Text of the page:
Procedures and tips for expats working in China

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China has enacted a special regulation governing foreigners working in China, namely, “Administrative Provisions regarding Foreigners Working in China”, coming into force on May 1, 1996.

According to this Administrative Provisions, in order to employ an expat:

1. the expat shall meet the following criteria:

(1) over 18 years old; 18-60 for males, and 18-55 for females;
(2) no serious mental diseases, infectious phtisis;
(3) no criminal records;
(4) carrying a valid passport;
(5) employment is secured.

2. The company that employs the expat shall apply to local labor department for approval, “license for employing foreigner”;
To apply for such a license, the company shall prepare some documents/papers such as corporate incorporation certificate, the expat’s resume (with full description of work experience), expat passport photocopy, certification of technical title etc..

Foreign invested companies are easier to employ foreigners.

Foreigners that are dispatched to serve as chief representative or general representative of a foreign company’s representative office in China do not need to have such a license before coming to China. They can directly apply for Work Permit after landing in China.

3. The company, after getting the license, will send the license together with a notice for visa to the foreigner. Then the foreigner shall go to Chinese consulate to apply for a Z visa.

4. After the landing by the foreigner in China, the company shall within 15 days of landing, apply to local labor department for Work Permit for the foreigner.

Within the said 15 days, the foreigner shall sign employment contract with the company, and go to a designated hospital for obtaining a health certificate.

To apply for the Work Permit, the following documents shall be submitted (1) health certificate; (2) passport and visa, (3) labor contract/engagement agreement or payment arrangement document, and photos.

5. After getting the Work Permit, the foreigner shall within 30 days of landing apply to local police department to obtain the Residence Permit.
With the Residence Permit done, you are now legal in working in China.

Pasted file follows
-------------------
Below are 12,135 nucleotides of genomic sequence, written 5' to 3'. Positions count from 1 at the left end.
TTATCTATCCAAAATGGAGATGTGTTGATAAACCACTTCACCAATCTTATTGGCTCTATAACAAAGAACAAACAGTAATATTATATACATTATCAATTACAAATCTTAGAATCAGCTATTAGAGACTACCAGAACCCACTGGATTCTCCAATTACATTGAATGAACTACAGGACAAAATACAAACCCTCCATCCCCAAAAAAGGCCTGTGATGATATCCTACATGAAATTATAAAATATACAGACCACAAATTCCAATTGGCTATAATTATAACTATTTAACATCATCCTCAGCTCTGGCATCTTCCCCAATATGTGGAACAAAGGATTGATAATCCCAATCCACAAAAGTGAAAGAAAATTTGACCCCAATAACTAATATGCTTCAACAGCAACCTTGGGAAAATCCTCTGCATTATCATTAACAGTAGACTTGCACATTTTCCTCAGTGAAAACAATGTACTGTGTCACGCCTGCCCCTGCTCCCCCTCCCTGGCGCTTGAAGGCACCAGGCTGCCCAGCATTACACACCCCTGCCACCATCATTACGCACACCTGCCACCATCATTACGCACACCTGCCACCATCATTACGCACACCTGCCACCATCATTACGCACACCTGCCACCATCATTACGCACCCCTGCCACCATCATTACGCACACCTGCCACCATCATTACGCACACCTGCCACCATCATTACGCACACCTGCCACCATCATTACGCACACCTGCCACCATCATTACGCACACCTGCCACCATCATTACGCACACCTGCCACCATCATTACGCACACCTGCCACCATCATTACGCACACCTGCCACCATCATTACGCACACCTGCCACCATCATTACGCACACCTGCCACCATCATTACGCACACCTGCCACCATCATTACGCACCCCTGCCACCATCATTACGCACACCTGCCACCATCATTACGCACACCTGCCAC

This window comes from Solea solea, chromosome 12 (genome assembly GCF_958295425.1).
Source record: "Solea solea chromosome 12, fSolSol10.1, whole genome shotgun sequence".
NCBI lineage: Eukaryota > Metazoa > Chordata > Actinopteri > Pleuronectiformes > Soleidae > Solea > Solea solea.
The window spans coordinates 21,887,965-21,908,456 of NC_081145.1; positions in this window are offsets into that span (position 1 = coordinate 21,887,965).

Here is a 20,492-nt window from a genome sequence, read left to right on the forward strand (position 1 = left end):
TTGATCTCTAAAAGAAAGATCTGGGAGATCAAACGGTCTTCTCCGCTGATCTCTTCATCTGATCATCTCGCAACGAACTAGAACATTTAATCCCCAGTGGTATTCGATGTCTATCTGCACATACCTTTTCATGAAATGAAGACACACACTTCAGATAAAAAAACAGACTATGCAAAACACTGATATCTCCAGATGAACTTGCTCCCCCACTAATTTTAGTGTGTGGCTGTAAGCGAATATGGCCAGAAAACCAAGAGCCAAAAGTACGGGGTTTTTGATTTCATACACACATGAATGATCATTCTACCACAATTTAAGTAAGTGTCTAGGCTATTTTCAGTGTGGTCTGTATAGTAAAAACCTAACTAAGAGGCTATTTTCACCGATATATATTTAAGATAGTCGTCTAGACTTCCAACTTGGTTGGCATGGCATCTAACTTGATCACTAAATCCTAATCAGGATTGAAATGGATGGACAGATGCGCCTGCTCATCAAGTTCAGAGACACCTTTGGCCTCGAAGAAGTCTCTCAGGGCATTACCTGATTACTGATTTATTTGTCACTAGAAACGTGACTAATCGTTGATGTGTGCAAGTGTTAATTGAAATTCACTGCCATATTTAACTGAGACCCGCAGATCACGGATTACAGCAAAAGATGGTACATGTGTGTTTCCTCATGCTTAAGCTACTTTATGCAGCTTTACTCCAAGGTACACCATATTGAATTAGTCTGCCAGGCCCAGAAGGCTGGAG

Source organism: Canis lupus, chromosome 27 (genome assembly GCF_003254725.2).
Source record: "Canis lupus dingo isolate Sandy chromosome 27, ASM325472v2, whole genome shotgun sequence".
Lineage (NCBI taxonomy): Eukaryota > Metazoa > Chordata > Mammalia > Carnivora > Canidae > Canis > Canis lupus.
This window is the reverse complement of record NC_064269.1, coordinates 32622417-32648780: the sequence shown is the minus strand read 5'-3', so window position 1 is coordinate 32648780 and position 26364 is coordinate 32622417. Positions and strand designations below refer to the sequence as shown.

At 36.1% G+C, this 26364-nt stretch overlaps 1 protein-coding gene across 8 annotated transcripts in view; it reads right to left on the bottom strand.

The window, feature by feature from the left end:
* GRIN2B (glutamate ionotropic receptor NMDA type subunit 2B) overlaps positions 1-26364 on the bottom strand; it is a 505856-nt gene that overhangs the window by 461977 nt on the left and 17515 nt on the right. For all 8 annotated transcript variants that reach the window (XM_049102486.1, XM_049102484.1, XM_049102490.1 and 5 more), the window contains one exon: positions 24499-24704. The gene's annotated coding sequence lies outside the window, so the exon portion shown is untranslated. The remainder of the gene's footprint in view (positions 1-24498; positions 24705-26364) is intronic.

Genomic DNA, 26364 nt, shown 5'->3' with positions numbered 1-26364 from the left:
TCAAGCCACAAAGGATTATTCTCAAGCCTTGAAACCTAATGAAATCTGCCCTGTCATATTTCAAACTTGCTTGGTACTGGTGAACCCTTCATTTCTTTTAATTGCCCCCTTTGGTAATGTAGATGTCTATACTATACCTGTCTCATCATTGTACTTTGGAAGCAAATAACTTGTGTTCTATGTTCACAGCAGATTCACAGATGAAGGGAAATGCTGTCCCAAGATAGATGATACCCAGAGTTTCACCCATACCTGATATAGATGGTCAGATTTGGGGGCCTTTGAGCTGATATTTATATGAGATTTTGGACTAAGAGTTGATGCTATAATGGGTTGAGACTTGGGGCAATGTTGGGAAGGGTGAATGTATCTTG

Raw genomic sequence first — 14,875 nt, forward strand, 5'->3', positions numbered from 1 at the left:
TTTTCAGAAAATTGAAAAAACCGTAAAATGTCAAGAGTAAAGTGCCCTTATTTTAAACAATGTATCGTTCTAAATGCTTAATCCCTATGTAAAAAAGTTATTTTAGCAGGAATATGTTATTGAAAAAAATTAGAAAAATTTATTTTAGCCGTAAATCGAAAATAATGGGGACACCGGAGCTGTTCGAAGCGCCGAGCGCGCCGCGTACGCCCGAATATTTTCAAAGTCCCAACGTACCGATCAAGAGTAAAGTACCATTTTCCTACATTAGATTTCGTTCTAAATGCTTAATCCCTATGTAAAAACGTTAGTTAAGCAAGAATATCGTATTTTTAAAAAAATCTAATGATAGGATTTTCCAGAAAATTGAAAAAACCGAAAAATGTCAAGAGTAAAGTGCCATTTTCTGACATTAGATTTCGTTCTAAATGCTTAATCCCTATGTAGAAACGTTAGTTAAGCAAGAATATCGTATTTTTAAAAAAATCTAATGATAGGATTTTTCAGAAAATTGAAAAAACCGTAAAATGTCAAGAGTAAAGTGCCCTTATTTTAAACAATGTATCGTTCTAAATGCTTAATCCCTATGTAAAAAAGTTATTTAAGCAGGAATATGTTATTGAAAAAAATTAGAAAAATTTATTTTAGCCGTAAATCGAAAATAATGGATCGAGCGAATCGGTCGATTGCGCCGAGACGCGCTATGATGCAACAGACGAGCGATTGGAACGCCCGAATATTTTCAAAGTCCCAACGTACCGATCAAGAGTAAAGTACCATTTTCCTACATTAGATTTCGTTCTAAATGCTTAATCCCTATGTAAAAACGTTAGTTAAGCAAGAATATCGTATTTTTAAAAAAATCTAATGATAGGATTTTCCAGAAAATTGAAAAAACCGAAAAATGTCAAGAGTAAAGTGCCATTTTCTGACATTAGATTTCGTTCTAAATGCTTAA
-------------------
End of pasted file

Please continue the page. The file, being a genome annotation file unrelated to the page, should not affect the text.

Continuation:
Risks expats shall heed:
1. we have seen sad stories about foreigners coming to China for employment ended up with only bitter nightmare because the Chinese employer fails to obtain Work Permit for the foreigners due to change of mind for hiring the foreigner. The foreigner was left in a very awkward situation, living in small room without heating in winter and sleeping in the sofa only, even having no washing room in the house. Since the employer did not sign any legal labor contract or anything binding upon it, this foreigner simply could not do anything to punish the employer. The only thing he can possibly do is to return to his homeland.

It is a very sad story. So foreigners that want to dig the gold land of China shall be cautious before coming to China. The solution for avoiding such risk is to ask the employer to sign any statement or agreement in which the employer undertakes to cover all cost before completing all necessary procedures and formalities for hiring you, and don’t forget to insert a liquidated damages clause in case that things don’t work out so that you can sue the employer for all your expenses and losses suffered from your trip to China.

2. For expats working in a representative office of a foreign company in China, you shall be aware of the difference of having and not having a third party employment agency involved in your employment with the rep office.

It is prescribed by law that employment with a rep office shall be handled through a government affiliated employment agency. With such third party properly involved, your employment with the rep office will be governed by China Labor Law under which you are well protected in the event of termination by the rep office. However, without the third party involved, your employment with the rep office will be regarded as service providing contract with the rep office, an independent contractual relationship instead of labor relationship under China Labor Law.

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